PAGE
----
Donegal delegate and GAA trustee Niall Erskine told Congress that the proposals would reduce the inter-county season by three weeks. He also pointed out that since the qualifiers were introduced 23 counties have reached the quarter-finals, emphasising the benefits of structural change. The ratio of training sessions to games would also be altered. On average it took seven games for a team to win an All-Ireland senior football championship over 21 weeks. The new system would have nine rounds over 18 weeks.

Once that element of the reform proposals gained backing, it was expected the other aspects would also follow. A huge 78 per cent of delegates voted for a proposal to play the All-Ireland senior hurling and football finals on or before the last Sunday in August, again on a trial basis beginning in 2018.

Cork's Frank Murphy expressed concerns that condensing the championships would create problems for dual counties in completing their local championship programmes especially where there was a strong dual presence. He said their clubs had unanimously voted against the proposal. But Duffy sought to reassure him by saying that pre-season county games might start before Christmas and the National Leagues could begin earlier in the year to free up more time in early summer for clubs.

An even more comprehensive majority, 91 per cent, voted in favour of the proposal to introduce extra-time to reduce replays which often caused havoc for fixtures planners. John Prenty, Connacht Council secretary, claimed that "nothing disrupts our fixtures calendar more than a replay". He said replays could still happen if extra-time did not resolves matches, but that the proposal aimed to reduce the number of replays during the trial period.

During his address, GAA president Aogán Ó Fearghail said that the reforms that had been agreed came after a process that involved "the most open and democratic discussions you could possibly imagine". He reiterated the point that members had shown no appetite to abolish the provincial championships, in spite of a glaring lack of meaningful matches in Leinster and Munster in particular. There was also strong feedback showing a desire for a shorter inter-county season and no appetite for a second-tier football championship. The proposals that followed were based on those sentiments which followed widespread consultations across all strands of the GAA.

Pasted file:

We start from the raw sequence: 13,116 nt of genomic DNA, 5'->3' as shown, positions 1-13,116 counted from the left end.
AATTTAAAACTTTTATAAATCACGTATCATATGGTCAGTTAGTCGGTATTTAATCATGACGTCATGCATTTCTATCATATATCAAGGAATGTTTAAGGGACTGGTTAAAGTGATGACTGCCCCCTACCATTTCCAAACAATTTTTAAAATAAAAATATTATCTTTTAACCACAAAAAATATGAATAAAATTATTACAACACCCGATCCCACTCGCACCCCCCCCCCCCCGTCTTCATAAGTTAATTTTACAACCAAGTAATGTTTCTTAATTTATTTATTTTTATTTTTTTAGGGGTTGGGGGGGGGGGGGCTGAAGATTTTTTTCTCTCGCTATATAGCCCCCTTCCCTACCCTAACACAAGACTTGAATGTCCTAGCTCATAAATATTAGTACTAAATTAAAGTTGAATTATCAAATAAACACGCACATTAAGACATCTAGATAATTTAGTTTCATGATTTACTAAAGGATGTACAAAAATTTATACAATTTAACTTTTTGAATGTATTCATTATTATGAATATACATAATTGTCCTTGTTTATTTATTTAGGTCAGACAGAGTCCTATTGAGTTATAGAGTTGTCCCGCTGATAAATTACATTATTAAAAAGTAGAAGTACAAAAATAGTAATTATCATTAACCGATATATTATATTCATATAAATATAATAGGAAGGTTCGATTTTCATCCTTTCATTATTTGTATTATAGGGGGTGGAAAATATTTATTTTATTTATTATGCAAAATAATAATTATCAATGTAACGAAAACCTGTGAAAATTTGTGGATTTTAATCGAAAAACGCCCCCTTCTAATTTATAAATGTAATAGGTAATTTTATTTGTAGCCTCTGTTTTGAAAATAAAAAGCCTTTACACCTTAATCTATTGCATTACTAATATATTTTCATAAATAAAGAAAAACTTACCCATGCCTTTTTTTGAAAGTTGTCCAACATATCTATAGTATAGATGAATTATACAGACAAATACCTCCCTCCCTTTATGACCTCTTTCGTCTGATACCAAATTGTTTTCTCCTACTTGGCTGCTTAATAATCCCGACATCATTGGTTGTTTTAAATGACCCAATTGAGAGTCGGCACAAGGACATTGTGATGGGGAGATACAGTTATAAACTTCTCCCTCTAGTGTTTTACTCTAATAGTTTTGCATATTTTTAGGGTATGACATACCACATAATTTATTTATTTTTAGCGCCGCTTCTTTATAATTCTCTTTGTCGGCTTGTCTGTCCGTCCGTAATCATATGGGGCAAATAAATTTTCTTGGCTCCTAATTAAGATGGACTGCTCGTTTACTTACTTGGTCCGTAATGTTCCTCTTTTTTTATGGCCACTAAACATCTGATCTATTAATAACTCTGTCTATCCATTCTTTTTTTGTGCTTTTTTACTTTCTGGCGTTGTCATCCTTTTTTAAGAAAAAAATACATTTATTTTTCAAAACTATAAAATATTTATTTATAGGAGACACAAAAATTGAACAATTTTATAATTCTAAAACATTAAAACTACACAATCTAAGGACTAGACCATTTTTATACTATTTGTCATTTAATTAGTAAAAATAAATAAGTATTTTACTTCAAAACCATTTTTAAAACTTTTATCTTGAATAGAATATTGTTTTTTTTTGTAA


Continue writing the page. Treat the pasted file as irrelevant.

Ó Fearghail and Duffy moved to ease fears that hurling was being overlooked. "Hurling cannot and will not be forgotten," stated Ó Fearghail. "But, the hurling championship was not and is not in need of the same reforms that the football championship was. Hurling was, and remains, the jewel in the crown. Can it be improved? It has already been said by some counties that there are changes that will help.

"There are always improvements required and the limbo-like state for some counties - counties we and the game need - needs to be addressed and will be immediately after Congress. Hurling, from the foundation of the GAA, has always been largely confined to the limestone rich flatlands. Some counties removed from this heartland find it difficult and with our various committees, management and ard-stiúrthóir we will bring to Central Council proposals designed at ensuring that the game is in no way eclipsed by football."

A motion from Wexford seeking to have the Club Players Association officially recognised was later withdrawn, on the recommendation of Kilkenny's Nickey Brennan. After some delegates had opposed the motion, claiming the GAA wasn't certain of its agenda as the CPA was a relatively new arrival, Brennan intervened to say that it was important that Congress did not send out a hostile signal to club players. He proposed that the motion be withdrawn subject to discussions being held between the GPA and CPA in the coming months to cover issues of mutual concern. Wexford obliged, withdrawing the motion.